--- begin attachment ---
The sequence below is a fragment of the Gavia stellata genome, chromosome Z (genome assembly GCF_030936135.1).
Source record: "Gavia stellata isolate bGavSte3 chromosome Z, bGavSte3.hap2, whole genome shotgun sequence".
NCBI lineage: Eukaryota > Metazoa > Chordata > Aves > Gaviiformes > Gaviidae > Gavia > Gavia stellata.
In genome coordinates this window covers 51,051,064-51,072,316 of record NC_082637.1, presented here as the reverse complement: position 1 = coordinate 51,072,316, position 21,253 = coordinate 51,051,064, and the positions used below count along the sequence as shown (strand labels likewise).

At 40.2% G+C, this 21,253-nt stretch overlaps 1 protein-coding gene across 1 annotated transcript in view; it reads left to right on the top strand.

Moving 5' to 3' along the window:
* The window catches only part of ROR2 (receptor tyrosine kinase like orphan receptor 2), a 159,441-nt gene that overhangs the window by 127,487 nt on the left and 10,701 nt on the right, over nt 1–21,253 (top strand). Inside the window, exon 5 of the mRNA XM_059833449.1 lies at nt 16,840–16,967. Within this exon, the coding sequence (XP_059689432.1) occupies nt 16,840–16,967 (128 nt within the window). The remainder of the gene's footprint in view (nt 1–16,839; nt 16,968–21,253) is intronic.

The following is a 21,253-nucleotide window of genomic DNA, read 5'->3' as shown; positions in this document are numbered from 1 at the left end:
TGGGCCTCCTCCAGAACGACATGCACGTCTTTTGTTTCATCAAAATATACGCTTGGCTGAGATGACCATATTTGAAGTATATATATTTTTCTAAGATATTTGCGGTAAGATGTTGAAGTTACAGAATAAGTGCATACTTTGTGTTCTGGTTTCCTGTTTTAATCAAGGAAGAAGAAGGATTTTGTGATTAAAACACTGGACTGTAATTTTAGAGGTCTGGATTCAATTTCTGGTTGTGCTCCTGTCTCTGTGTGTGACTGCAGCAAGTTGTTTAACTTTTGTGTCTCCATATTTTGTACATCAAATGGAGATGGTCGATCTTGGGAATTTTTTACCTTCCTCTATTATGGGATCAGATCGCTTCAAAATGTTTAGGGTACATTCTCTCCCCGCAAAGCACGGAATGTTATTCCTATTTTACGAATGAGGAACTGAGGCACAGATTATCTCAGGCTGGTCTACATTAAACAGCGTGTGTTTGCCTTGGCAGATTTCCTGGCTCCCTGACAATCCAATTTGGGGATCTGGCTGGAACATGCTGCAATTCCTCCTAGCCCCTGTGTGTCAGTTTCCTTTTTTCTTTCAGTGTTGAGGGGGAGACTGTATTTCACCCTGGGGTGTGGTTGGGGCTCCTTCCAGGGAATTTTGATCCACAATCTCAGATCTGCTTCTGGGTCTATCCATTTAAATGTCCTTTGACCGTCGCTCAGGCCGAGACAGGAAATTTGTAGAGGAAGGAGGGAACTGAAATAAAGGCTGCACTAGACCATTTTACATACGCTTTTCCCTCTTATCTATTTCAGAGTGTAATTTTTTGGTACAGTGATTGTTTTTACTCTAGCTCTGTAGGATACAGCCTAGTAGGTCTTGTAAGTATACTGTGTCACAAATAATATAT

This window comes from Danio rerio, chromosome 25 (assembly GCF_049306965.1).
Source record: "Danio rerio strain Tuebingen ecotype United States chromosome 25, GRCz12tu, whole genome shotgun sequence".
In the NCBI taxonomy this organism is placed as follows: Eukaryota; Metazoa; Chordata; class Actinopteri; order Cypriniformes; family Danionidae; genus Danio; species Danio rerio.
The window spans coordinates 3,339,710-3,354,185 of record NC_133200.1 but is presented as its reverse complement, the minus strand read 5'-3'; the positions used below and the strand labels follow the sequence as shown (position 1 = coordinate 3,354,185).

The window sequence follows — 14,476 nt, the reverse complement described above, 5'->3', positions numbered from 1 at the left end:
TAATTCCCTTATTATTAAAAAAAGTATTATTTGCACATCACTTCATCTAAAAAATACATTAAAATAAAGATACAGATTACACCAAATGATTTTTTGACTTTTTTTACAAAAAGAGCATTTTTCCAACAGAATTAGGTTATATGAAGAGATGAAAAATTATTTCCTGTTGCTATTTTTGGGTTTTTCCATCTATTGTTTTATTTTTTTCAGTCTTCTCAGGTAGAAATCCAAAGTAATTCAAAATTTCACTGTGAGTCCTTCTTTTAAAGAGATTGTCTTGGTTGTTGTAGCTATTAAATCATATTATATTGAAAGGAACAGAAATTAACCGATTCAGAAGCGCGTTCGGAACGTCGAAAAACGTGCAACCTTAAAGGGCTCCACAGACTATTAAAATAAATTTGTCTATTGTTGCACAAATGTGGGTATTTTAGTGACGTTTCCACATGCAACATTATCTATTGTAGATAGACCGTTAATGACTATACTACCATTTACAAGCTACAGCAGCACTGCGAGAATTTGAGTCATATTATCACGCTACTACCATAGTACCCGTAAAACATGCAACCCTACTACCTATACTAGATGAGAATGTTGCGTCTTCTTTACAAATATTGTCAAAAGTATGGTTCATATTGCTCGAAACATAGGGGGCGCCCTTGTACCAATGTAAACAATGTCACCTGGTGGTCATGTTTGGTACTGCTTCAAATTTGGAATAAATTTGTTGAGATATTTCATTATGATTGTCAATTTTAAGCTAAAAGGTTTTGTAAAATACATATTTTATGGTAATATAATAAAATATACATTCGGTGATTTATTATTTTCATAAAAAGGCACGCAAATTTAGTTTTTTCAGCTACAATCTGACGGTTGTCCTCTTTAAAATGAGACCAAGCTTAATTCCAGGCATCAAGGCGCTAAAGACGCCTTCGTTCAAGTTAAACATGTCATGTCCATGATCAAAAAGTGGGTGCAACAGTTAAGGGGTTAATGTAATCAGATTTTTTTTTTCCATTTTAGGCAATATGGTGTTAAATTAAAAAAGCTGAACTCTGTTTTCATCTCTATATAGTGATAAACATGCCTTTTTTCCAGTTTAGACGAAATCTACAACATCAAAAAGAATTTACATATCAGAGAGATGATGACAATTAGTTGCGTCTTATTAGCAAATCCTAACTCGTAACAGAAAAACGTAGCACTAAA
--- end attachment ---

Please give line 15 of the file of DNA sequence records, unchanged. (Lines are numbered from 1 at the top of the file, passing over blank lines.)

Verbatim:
TAATTCCCTTATTATTAAAAAAAGTATTATTTGCACATCACTTCATCTAAAAAATACATTAAAATAAAGATACAGATTACACCAAATGATTTTTTGACTTTTTTTACAAAAAGAGCATTTTTCCAACAGAATTAGGTTATATGAAGAGATGAAAAATTATTTCCTGTTGCTATTTTTGGGTTTTTCCATCTATTGTTTTATTTTTTTCAGTCTTCTCAGGTAGAAATCCAAAGTAATTCAAAATTTCACTGTGAGTCCTTCTTTTAAAGAGATTGTCTTGGTTGTTGTAGCTATTAAATCATATTATATTGAAAGGAACAGAAATTAACCGATTCAGAAGCGCGTTCGGAACGTCGAAAAACGTGCAACCTTAAAGGGCTCCACAGACTATTAAAATAAATTTGTCTATTGTTGCACAAATGTGGGTATTTTAGTGACGTTTCCACATGCAACATTATCTATTGTAGATAGACCGTTAATGACTATACTACCATTTACAAGCTACAGCAGCACTGCGAGAATTTGAGTCATATTATCACGCTACTACCATAGTACCCGTAAAACATGCAACCCTACTACCTATACTAGATGAGAATGTTGCGTCTTCTTTACAAATATTGTCAAAAGTATGGTTCATATTGCTCGAAACATAGGGGGCGCCCTTGTACCAATGTAAACAATGTCACCTGGTGGTCATGTTTGGTACTGCTTCAAATTTGGAATAAATTTGTTGAGATATTTCATTATGATTGTCAATTTTAAGCTAAAAGGTTTTGTAAAATACATATTTTATGGTAATATAATAAAATATACATTCGGTGATTTATTATTTTCATAAAAAGGCACGCAAATTTAGTTTTTTCAGCTACAATCTGACGGTTGTCCTCTTTAAAATGAGACCAAGCTTAATTCCAGGCATCAAGGCGCTAAAGACGCCTTCGTTCAAGTTAAACATGTCATGTCCATGATCAAAAAGTGGGTGCAACAGTTAAGGGGTTAATGTAATCAGATTTTTTTTTTCCATTTTAGGCAATATGGTGTTAAATTAAAAAAGCTGAACTCTGTTTTCATCTCTATATAGTGATAAACATGCCTTTTTTCCAGTTTAGACGAAATCTACAACATCAAAAAGAATTTACATATCAGAGAGATGATGACAATTAGTTGCGTCTTATTAGCAAATCCTAACTCGTAACAGAAAAACGTAGCACTAAA